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Mental Health

50 percent of Americans are diagnosed with a mental illness or disorder at some point in their lifetimes, leading to shortened life expectancy, and it is the third-most common cause of hospitalization. This, combined with the global impact of mental health treatment, demands effective and efficient public health approaches to assessment and intervention. Through cutting-edge research methods and community interventions, researchers at the Yale School of Public Health seek to understand the interplay of mental health with:

  • Substance use

  • Aging

  • Caregiving

  • Stigma and discrimination

  • Use of emerging technologies

  • Maternal depression on birth outcomes and parenting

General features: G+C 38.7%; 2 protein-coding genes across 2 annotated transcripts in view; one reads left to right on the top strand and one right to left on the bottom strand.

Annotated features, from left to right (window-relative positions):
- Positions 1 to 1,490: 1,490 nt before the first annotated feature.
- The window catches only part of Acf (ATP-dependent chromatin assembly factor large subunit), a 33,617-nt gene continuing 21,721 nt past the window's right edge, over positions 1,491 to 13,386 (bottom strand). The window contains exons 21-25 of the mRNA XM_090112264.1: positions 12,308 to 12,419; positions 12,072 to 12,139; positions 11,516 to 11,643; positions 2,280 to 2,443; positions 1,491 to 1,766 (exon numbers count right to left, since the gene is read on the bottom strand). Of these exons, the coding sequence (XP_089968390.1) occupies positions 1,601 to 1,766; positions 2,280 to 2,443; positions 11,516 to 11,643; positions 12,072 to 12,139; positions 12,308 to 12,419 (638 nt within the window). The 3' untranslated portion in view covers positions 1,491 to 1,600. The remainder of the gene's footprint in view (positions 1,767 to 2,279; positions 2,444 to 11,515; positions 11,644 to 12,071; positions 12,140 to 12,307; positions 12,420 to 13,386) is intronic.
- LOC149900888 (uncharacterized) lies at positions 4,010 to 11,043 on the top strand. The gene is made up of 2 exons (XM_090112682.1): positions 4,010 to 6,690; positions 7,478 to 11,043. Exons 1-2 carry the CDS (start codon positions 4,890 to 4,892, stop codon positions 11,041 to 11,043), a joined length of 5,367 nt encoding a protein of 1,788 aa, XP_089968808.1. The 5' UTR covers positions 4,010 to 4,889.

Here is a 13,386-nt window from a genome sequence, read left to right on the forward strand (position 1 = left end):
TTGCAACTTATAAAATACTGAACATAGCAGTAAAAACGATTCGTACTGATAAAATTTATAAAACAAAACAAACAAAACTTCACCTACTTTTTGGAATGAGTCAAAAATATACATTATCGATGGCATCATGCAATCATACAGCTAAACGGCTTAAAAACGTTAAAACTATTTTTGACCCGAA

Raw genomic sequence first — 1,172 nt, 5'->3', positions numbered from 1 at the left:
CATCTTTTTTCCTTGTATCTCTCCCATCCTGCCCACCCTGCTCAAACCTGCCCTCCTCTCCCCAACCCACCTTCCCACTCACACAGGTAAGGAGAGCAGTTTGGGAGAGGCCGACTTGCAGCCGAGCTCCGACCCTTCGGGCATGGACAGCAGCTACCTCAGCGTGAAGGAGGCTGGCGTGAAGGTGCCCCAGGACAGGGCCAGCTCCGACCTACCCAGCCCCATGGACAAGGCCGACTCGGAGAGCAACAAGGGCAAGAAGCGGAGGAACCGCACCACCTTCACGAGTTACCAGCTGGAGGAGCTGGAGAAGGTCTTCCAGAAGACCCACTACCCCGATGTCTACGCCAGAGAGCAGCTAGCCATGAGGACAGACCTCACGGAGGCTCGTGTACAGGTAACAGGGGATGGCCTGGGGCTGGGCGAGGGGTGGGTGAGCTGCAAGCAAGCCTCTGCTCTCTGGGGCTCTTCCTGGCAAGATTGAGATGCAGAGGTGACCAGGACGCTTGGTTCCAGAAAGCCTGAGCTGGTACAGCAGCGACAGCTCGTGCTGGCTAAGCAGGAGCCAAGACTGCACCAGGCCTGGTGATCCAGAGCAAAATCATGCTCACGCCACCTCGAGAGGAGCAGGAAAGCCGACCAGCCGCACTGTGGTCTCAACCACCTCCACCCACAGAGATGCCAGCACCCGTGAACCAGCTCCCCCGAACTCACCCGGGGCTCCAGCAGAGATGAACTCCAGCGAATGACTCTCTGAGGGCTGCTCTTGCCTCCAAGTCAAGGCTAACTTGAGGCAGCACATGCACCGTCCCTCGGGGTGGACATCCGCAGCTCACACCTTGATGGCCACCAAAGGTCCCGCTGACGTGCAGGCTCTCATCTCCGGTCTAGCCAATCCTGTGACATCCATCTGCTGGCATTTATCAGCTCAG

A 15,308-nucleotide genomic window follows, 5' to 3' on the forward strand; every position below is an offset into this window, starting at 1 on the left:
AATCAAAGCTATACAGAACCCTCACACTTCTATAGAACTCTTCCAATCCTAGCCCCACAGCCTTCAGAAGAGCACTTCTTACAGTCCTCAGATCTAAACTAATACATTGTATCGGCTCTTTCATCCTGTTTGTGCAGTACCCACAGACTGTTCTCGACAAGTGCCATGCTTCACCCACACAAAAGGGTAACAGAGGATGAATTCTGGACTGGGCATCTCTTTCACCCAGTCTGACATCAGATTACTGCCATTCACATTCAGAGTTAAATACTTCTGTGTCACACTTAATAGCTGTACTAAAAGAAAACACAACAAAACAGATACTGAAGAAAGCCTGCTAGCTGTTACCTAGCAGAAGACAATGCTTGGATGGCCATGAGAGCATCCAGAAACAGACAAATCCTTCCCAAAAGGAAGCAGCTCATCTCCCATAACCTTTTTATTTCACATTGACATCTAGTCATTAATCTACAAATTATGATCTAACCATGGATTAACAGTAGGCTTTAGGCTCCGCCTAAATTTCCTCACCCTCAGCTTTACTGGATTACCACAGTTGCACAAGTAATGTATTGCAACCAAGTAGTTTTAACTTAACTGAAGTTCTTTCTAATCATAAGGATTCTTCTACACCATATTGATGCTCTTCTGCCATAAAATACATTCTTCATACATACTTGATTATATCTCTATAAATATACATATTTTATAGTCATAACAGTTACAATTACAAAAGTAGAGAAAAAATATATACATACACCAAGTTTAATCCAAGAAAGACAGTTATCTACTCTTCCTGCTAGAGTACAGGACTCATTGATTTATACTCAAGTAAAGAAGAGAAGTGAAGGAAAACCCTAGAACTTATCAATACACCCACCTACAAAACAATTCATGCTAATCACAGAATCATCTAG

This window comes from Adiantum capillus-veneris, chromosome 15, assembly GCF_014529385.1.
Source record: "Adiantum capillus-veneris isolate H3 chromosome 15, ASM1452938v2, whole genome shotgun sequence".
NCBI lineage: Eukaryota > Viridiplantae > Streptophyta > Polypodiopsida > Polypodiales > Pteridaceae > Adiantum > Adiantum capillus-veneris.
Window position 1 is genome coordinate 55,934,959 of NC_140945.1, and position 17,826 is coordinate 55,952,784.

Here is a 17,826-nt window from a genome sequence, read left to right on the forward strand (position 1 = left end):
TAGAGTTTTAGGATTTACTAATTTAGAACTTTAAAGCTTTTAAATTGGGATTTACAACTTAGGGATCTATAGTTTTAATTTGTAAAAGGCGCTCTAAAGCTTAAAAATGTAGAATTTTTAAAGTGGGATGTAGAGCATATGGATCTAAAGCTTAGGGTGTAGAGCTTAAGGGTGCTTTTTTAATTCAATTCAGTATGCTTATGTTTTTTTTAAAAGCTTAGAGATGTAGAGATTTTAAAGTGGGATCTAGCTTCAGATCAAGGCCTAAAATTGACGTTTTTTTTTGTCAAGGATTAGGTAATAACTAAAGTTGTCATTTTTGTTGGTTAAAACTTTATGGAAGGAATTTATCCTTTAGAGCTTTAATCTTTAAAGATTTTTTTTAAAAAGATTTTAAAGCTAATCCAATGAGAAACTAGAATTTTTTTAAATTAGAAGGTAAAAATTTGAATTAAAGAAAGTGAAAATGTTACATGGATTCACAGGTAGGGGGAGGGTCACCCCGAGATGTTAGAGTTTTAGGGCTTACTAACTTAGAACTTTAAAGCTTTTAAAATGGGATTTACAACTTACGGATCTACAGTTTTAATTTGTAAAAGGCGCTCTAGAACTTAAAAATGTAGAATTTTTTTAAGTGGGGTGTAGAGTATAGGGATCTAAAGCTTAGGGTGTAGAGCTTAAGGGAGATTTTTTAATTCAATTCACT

• Sexually transmitted diseases

  • Resilience among refugees and trauma survivors

  • Inequality and health

  • Survivorship

  • Social and environmental interactions

Practice- and community-based research and initiatives

  • The Community Alliance for Research and Engagement’s Renew Study collaborates with several local treatment centers, and incorporates substance-use counseling students from Gateway Community College in a formal internship partnership to provide further connections and dissemination to the community.

  • YSPH researchers are collaborating with the VA to decrease suicide risk in veterans through the engagement of their significant others, as well as minimizing access to means for lethal suicide. This work can aid in ending the increasing numbers of suicides in veterans, and lead to practice changes to implement the interventions. In addition, the research includes a model for collaboration with and engagement of civilian treatment services.

  • YSPH is collaborating on several randomized controlled trials to improve the implementation of maternal mental health services and suicide prevention, alongside local health systems and the communities they serve in Nepal and Pakistan.

  • Additionally, YSPH is collaborating on a nationwide quality-improvement initiative to increase the quality and uptake of maternal and neonatal health services in Ethiopia.